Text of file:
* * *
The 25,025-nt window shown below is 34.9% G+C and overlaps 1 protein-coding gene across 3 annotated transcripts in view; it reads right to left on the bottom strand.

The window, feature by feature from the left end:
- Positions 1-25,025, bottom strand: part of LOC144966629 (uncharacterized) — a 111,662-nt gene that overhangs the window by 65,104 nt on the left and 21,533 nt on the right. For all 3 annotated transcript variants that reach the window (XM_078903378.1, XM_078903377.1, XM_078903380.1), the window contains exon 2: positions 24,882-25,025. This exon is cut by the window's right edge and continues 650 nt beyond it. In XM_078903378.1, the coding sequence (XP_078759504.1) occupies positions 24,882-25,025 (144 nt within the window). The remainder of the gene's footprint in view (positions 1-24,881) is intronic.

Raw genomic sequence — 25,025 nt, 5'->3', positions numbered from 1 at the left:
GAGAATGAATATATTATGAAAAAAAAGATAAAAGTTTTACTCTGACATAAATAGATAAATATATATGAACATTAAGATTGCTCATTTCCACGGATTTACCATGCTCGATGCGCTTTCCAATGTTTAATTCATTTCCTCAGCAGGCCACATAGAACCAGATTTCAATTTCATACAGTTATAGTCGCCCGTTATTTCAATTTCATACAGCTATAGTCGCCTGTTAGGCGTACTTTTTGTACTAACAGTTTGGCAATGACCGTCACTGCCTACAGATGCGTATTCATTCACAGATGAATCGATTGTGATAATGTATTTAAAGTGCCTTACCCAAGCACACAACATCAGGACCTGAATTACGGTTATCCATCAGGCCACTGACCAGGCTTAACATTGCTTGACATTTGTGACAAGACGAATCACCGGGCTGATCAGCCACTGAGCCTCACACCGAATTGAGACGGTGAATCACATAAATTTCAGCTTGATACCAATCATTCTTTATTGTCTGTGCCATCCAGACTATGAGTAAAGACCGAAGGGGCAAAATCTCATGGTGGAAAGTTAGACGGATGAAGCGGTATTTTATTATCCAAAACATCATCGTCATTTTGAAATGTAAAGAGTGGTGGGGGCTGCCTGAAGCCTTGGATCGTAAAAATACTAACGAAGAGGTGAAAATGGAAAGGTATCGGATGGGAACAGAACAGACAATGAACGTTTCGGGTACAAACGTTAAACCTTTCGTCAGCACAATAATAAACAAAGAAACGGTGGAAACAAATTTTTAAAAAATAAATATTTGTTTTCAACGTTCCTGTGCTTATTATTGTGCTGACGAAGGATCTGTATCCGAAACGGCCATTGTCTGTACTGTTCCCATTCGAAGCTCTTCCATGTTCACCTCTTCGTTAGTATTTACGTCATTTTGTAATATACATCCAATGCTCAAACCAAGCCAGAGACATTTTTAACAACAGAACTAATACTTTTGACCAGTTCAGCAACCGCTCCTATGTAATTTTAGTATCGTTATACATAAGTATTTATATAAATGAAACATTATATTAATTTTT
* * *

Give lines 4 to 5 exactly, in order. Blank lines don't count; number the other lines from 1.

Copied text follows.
Raw genomic sequence — 25,025 nt, 5'->3', positions numbered from 1 at the left:
GAGAATGAATATATTATGAAAAAAAAGATAAAAGTTTTACTCTGACATAAATAGATAAATATATATGAACATTAAGATTGCTCATTTCCACGGATTTACCATGCTCGATGCGCTTTCCAATGTTTAATTCATTTCCTCAGCAGGCCACATAGAACCAGATTTCAATTTCATACAGTTATAGTCGCCCGTTATTTCAATTTCATACAGCTATAGTCGCCTGTTAGGCGTACTTTTTGTACTAACAGTTTGGCAATGACCGTCACTGCCTACAGATGCGTATTCATTCACAGATGAATCGATTGTGATAATGTATTTAAAGTGCCTTACCCAAGCACACAACATCAGGACCTGAATTACGGTTATCCATCAGGCCACTGACCAGGCTTAACATTGCTTGACATTTGTGACAAGACGAATCACCGGGCTGATCAGCCACTGAGCCTCACACCGAATTGAGACGGTGAATCACATAAATTTCAGCTTGATACCAATCATTCTTTATTGTCTGTGCCATCCAGACTATGAGTAAAGACCGAAGGGGCAAAATCTCATGGTGGAAAGTTAGACGGATGAAGCGGTATTTTATTATCCAAAACATCATCGTCATTTTGAAATGTAAAGAGTGGTGGGGGCTGCCTGAAGCCTTGGATCGTAAAAATACTAACGAAGAGGTGAAAATGGAAAGGTATCGGATGGGAACAGAACAGACAATGAACGTTTCGGGTACAAACGTTAAACCTTTCGTCAGCACAATAATAAACAAAGAAACGGTGGAAACAAATTTTTAAAAAATAAATATTTGTTTTCAACGTTCCTGTGCTTATTATTGTGCTGACGAAGGATCTGTATCCGAAACGGCCATTGTCTGTACTGTTCCCATTCGAAGCTCTTCCATGTTCACCTCTTCGTTAGTATTTACGTCATTTTGTAATATACATCCAATGCTCAAACCAAGCCAGAGACATTTTTAACAACAGAACTAATACTTTTGACCAGTTCAGCAACCGCTCCTATGTAATTTTAGTATCGTTATACATAAGTATTTATATAAATGAAACATTATATTAATTTTT